Equitable contribution is the legal vehicle under California law for allocating costs among multiple insurers with common obligations to the same insured. While the doctrine applies in other contexts, its most frequent use is in inter-insurer disputes, especially in construction defect cases. Countless attorney-hours and insurer-dollars have been spent fighting over the proper basis of allocation. In Scottsdale Ins. Co. v. Century Surety Company, (B204521, March 10, 2010), the California Court of Appeals rejected what is surely one of the most creative attempts by a paying insurer to recoup its expenses from a non-paying carrier.
Scottsdale and Century were two among many insurers that provided liability coverage to 17 common insureds, most of whom were construction subcontractors. Scottsdale, along with several other insurers, agreed to share the costs of defending and indemnifying these insureds in more than 300 lawsuits. Century, on the other hand, declined to participate and Scottsdale sued, seeking equitable contribution.
The court of appeal agreed with the trial court’s determination that Century should have participated in approximately 80 of the underlying lawsuits. It then turned to the issue of calculating the amount of Century’s obligation to Scottsdale. Scottsdale argued that regardless of how many other insurers had also participated in the defense and settlement, Century should be required to reimburse 50% of what Scottsdale had paid. Scottsdale’s calculus did not consider what its share, or Century’s, would be if the total participation of all of the insurers were taken into account. Thus, it stood to gain a substantial windfall. As the Court of Appeal explained:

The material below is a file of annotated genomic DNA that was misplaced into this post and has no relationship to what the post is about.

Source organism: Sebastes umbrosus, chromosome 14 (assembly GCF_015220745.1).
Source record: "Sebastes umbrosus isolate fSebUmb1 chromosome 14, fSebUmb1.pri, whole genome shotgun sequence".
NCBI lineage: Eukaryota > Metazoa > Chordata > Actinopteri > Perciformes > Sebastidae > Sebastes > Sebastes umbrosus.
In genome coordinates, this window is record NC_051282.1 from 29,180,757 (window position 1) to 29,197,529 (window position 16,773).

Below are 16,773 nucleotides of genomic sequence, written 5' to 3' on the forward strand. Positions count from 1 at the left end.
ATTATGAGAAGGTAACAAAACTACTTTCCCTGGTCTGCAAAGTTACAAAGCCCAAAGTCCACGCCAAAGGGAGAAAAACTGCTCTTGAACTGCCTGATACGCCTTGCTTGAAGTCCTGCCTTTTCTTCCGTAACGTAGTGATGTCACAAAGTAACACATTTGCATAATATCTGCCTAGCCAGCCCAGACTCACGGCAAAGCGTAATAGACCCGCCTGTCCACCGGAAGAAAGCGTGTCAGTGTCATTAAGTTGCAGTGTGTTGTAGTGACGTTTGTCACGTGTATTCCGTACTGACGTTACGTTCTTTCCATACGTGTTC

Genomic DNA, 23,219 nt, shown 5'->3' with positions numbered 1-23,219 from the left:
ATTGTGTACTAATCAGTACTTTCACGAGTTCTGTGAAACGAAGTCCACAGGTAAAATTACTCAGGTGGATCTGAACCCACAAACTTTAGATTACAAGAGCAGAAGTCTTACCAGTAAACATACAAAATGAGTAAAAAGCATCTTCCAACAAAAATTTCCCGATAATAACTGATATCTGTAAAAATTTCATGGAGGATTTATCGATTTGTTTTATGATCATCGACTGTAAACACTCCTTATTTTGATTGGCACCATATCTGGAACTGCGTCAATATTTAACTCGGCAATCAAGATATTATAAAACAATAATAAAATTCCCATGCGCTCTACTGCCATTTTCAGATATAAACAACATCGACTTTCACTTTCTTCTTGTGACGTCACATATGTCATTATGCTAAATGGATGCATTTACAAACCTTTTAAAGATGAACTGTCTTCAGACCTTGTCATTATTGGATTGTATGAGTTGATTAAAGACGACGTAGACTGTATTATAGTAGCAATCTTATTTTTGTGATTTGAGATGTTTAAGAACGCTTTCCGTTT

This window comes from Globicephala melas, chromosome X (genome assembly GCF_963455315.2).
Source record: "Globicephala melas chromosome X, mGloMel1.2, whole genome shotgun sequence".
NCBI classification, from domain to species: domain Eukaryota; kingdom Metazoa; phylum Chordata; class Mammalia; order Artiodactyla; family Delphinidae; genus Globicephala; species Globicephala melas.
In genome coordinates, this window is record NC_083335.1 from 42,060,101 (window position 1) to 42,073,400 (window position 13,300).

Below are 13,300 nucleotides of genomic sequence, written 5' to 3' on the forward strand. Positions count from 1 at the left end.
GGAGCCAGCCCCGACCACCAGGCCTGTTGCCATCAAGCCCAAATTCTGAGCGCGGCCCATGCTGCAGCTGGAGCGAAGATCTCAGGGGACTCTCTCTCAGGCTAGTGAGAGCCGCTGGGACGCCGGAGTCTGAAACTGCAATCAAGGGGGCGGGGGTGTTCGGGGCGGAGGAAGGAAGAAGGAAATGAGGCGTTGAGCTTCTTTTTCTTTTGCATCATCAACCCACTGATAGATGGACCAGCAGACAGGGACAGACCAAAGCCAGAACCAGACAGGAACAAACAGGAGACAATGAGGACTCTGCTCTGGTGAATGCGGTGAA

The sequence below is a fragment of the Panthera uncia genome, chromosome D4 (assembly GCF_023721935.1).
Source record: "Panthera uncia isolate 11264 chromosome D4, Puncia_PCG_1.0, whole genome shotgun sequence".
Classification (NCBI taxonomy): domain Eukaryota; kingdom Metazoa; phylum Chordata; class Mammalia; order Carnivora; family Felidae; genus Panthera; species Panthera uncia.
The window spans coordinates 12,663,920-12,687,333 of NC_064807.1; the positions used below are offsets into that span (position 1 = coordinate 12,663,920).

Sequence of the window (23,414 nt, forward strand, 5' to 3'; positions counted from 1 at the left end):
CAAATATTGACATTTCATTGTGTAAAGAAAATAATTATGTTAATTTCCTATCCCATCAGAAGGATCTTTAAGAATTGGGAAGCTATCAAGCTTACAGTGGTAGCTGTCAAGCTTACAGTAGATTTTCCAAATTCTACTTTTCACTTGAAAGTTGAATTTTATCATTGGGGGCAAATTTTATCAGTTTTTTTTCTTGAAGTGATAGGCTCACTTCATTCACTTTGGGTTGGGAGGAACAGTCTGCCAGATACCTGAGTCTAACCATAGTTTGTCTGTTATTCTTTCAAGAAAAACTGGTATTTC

“We utilize the device of a hypothetical example to assist in explaining the problem. Suppose that, with respect to a particular underlying claim, Scottsdale equally shared the defense costs with three other insurers. In such a scenario, each insurer would have paid 25% of the total defense costs. Scottsdale sought to recover half of what it had paid in defense costs from Century. In other words, under Scottsdale’s theory of relief, Century and Scottsdale should equally split the 25% paid by Scottsdale (12.5% each), while the other three insurers would still have paid 25% each.”
The court rejected Scottsdale’s proposed calculation, recognizing that under the general rule of equitable contribution, Scottsdale had to prove that it had paid more than its fair share of defense and indemnity costs. Absent such proof, Scottsdale could not recover anything at all; and with such proof, its recovery could never exceed the difference between its fair share and the amount it actually paid. Thus, under the Court’s hypothetical, Scottsdale’s “fair share” with Century’s participation would have been 20%, and it was entitled to recover no more than the 5% “overpayment.” Implicit but not stated in the court’s opinion was that Century’s liability would be capped at its own “fair share” of the costs, regardless of how much Scottsdale had paid.
Fairness in the circumstances demanded consideration of all the insurance, not just the policies issued by the two litigants, so the court of appeal remanded the case to the trial court for further proceedings.